There seems to be a choice between cutting ourselves off from leavened bread or cutting ourselves off from the nation. To preserve our connection it makes sense to be extra stringent and put up fences.

This yearly activity of getting on the Atkins diet makes me rethink my relationship with wheat. Yes bread is the staff of life, but it is also part of my weight challenge. A few years ago I was thinking about our relationship with wheat while reading Yuval Noah Harari‘s Sapiens: A Brief History of Humankind. Harari surveys the history of humankind from the evolution of archaic human species in the Stone Age up to the twenty-first century. There Harari explores our relationship with wheat. On this he writes:

The body of Homo sapiens had not evolved for such tasks. It was adapted to climbing apple trees and running after gazelles, not to clearing rocks and carrying water buckets. Human spines, knees, necks and arches paid the price. Studies of ancient skeletons indicate that the transition to agriculture brought about a plethora of ailments, such as slipped discs, arthritis and hernias. Moreover, the new agricultural tasks demanded so much time that people were forced to settle permanently next to their wheat fields. This completely changed their way of life. We did not domesticate wheat. It domesticated us. The word ‘domesticate’ comes from the Latin domus, which means ‘house’. Who’s the one living in a house? Not the wheat. It’s the Sapiens. (Sapiens: A Brief History of Humankind)

I share this image to help us reexamine the taste of Matzah on Passover. Is this the image of liberation? On Passover we are acutely aware of the fence around the Torah. But, every time I look at a fence, a door, or a gate I ask myself, what are we keeping out and what are we keeping in. Maybe the whole process of removing leaven products from our domiciles is to liberate us from the slavery of wheat.  There is no going back to the hunter gatherer lifestyles, but at least we get to recline at the Seder, stretch out our backs, and reevaluate our relationship with wheat once a year.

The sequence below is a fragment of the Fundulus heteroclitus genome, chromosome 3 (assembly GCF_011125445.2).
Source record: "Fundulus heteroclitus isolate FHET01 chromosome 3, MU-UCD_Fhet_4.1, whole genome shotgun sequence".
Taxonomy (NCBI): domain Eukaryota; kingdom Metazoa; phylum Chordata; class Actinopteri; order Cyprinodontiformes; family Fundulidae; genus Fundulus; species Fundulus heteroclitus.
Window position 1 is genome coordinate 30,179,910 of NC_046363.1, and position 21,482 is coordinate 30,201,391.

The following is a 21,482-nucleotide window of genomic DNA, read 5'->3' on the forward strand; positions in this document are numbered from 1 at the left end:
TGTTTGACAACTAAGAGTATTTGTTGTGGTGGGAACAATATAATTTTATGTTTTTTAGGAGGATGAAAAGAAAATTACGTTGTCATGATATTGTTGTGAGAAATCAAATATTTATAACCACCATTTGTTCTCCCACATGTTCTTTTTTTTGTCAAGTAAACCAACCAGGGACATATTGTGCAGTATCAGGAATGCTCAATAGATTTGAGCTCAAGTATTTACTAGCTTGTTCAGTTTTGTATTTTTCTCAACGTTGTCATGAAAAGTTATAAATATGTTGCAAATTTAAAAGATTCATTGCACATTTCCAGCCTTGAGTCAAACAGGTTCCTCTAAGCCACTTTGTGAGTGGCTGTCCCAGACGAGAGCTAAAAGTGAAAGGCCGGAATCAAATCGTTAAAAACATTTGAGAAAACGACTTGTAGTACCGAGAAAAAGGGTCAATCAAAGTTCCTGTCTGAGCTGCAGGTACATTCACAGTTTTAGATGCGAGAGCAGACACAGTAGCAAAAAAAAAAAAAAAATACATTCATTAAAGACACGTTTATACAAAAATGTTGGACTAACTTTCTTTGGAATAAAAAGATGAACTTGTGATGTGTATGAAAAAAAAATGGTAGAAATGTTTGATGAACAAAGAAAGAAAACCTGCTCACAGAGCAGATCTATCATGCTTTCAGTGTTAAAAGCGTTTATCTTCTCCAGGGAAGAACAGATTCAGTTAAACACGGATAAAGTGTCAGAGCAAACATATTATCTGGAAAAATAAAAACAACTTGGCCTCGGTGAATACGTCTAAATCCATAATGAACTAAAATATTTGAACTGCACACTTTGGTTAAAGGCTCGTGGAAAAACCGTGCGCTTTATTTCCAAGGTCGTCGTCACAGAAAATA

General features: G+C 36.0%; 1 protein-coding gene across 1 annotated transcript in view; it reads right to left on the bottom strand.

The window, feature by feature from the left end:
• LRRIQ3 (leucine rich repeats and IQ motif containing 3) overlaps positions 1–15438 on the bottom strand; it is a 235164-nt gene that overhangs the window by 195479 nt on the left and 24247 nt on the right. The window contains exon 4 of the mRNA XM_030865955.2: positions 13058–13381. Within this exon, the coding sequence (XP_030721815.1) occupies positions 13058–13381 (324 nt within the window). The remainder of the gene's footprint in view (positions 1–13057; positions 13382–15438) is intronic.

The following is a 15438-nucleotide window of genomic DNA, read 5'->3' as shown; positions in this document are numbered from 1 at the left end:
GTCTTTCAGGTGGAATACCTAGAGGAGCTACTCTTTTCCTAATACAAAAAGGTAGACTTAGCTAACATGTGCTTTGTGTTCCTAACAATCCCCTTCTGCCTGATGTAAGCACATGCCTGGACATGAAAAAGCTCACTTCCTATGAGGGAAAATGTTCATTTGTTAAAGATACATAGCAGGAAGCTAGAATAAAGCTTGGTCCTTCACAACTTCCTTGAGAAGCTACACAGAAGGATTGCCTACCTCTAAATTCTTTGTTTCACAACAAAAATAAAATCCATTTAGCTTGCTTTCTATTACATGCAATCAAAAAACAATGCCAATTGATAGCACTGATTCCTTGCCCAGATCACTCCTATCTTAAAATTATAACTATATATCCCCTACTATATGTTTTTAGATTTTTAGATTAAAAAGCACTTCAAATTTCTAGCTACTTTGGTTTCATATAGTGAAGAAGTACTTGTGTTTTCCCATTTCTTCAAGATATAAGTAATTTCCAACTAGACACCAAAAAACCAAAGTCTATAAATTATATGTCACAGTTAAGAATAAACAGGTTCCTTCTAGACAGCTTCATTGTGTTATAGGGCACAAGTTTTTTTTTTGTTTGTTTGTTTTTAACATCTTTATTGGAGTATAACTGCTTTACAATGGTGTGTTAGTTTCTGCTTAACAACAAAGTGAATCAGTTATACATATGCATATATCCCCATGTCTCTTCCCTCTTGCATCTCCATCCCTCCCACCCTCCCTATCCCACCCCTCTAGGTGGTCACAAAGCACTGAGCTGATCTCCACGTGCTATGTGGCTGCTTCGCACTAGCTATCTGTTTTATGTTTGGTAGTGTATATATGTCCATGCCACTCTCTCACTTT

The Historical Cooking Project : Ancient Egyptian Bread, by Miguel Esquirol  Rios

Recently I shared this idea with my friend Rabbi Steve Greenberg. He responded that one year he was with Rabbi Sperber for Passover. There he learned that in the ancient world Egypt was the source for luxury  baking and yeast. Bakery skill and ingenuity was born in service of the wealthy class of Egyptian society. If this is true, this disconnection from wheat might be part of a larger plan to depose despots who use their power to centralize control. And another good reason to cut out carbs. 

original post of Harari

 

 

Drawing Us Near: Korbanot and BBQ

What do you believe in? Can you articulate a statement of faith?

This is the central question of This I Believe. It is an international organization engaging people in writing and sharing essays describing the core values that guide their daily lives. Over 125,000 of these essays, written by people from all walks of life, have been archived on their website, heard on public radio, chronicled through their books, and featured in weekly podcasts. The project is based on the popular 1950s radio series of the same name hosted by Edward R. Murrow. I would encourage anyone to read or listen to these gems.